Did you know your electric vehicle (EV) battery reaches its Sweet Spot at 80% charge? That’s right. This is one of the few times in life we can climax at 80% for maximum longevity, drivability and safety.
But why not 100%? Contrary to popular belief, electric vehicle batteries perform better when they aren’t fully charged.
To help clarify the 80% Sweet Spot concept, I’ll share an analogy from Elon Musk.
Picture yourself driving into an empty parking lot. At this stage, it’s easy to find a parking – but, as the parking lot fills up with vehicles the chances of finding a space diminish. That last 20% is akin to finding the last remain parking spaces. It takes up time and can cause unnecessary duress.
To maximize the lifespan of your EV battery, it’s crucial to comprehend the underlying chemistry of the lithium battery that powers your vehicle.
Striking the right balance and getting the perfect charge can significantly impact your car’s performance, longevity, and overall efficiency.
Lithium-ion batteries, commonly used in EVs, behave non-linearly when it comes to charging. The charging speed is typically faster in the initial stages, up to around 80%. As the battery approaches its maximum capacity, the charging rate slows down to protect the battery and ensure safety.
Charging a battery involves increasing its voltage to a certain limit. Once the battery reaches a high state of charge, the voltage approaches the upper limit allowed for safety reasons. Charging beyond this point can lead to issues such as overheating, reduced battery life, and potentially safety hazards.
As you charge your electric vehicle, heat is generated in the battery cells. As the battery approaches full capacity, the heat generated increases. This added heat can cause a variety of issues, including a reduced lifespan for your battery. By charging at a slower rate during the final 20%, you can help keep those temperatures in check.
Charging a lithium-ion battery to its maximum capacity regularly can accelerate its aging process. To promote longer battery life, EV manufacturers often implement charging algorithms that prioritise slower charging in the upper state of charge range. This is part of the trade-off between achieving a quick charge and preserving the battery’s health over the long term.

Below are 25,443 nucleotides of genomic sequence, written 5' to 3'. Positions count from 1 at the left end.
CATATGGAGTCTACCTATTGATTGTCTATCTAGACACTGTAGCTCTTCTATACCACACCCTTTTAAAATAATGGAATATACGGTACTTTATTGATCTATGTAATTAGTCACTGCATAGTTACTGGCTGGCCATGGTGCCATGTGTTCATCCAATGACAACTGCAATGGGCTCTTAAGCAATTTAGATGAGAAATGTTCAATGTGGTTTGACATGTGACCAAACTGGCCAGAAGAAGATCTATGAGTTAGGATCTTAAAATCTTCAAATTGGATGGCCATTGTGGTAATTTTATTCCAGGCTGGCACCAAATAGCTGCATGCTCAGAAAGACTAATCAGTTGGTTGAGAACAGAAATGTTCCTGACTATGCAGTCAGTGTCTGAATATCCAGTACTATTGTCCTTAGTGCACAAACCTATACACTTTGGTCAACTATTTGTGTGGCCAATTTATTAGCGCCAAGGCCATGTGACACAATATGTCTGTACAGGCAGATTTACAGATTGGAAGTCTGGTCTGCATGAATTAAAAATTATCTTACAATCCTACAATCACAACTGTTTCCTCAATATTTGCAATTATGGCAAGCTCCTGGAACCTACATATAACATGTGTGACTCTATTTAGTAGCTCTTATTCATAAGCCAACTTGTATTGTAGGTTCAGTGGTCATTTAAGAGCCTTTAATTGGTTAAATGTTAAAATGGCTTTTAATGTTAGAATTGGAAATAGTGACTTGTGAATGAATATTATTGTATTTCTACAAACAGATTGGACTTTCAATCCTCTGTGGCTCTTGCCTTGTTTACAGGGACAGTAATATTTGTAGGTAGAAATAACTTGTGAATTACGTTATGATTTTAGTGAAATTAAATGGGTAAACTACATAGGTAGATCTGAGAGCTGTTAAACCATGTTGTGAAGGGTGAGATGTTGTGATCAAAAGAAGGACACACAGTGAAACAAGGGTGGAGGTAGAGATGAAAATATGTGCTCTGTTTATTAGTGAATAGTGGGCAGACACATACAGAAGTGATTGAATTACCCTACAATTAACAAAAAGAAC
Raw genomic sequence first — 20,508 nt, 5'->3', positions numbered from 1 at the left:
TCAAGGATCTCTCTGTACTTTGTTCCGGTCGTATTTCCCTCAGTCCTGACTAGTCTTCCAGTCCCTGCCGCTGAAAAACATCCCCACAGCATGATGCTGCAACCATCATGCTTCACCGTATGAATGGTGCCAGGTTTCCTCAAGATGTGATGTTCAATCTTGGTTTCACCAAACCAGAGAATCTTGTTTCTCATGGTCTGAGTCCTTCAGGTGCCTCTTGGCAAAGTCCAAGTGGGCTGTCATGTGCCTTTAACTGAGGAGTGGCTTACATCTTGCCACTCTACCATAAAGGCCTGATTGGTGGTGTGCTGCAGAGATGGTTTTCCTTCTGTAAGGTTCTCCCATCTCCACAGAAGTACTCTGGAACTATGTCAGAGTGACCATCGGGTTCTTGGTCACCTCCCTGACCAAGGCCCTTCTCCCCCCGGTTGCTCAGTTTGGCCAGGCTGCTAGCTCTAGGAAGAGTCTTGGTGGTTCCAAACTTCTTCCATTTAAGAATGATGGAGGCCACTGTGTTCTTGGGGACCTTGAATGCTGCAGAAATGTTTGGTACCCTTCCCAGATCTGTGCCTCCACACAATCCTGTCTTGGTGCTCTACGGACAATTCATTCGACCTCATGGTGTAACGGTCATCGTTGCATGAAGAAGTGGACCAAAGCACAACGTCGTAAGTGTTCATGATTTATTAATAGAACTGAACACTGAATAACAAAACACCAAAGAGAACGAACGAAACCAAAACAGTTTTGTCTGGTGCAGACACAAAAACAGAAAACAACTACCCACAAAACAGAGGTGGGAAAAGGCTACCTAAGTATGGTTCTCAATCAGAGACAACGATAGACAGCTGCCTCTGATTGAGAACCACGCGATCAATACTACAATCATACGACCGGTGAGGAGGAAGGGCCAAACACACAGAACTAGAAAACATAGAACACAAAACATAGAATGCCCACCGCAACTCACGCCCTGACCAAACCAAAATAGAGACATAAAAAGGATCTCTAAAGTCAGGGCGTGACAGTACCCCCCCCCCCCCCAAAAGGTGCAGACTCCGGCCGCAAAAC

Lithium-ion batteries consist of multiple cells, and during charging, these cells may not charge uniformly. Balancing ensures that each cell reaches its full capacity without overcharging or stressing any individual cell. This balancing process becomes more critical as the battery approaches full capacity, contributing to the slower charging rate.
Slowing down the charging rate in the upper range also helps ensure user safety. Rapid charging at high states of charge could potentially lead to overcharging or overheating, presenting safety risks. By implementing controlled charging rates, manufacturers prioritise user safety in the charging process.
While the 80% battery range or as we like to call it the Sweet Spot, is ideal for daily use, there are exceptions. If you’re planning a long road trip, charging your EV to a higher level for the journey is OK.
Head to your nearest super charging station and follow the navigation system provided by your EV manufacturer. For extended periods of storage, the recommended charge level is around 50%. This helps balance the need for maintaining some charge without putting unnecessary stress on the battery during idle periods.
While you might be tempted to go for gold and try to charge up to 100% every time you see a super charging station – just don’t!
The recommended 80% EV battery charge strikes a balance between providing enough driving range for most daily activities and minimizing stress on the battery.
Charging within this 80% capacity Sweet Spot will preserve the health of your electric vehicle’s battery health, and ultimately translate to cost savings and allow us to enjoy the smooth and sustainable driving experience for longer.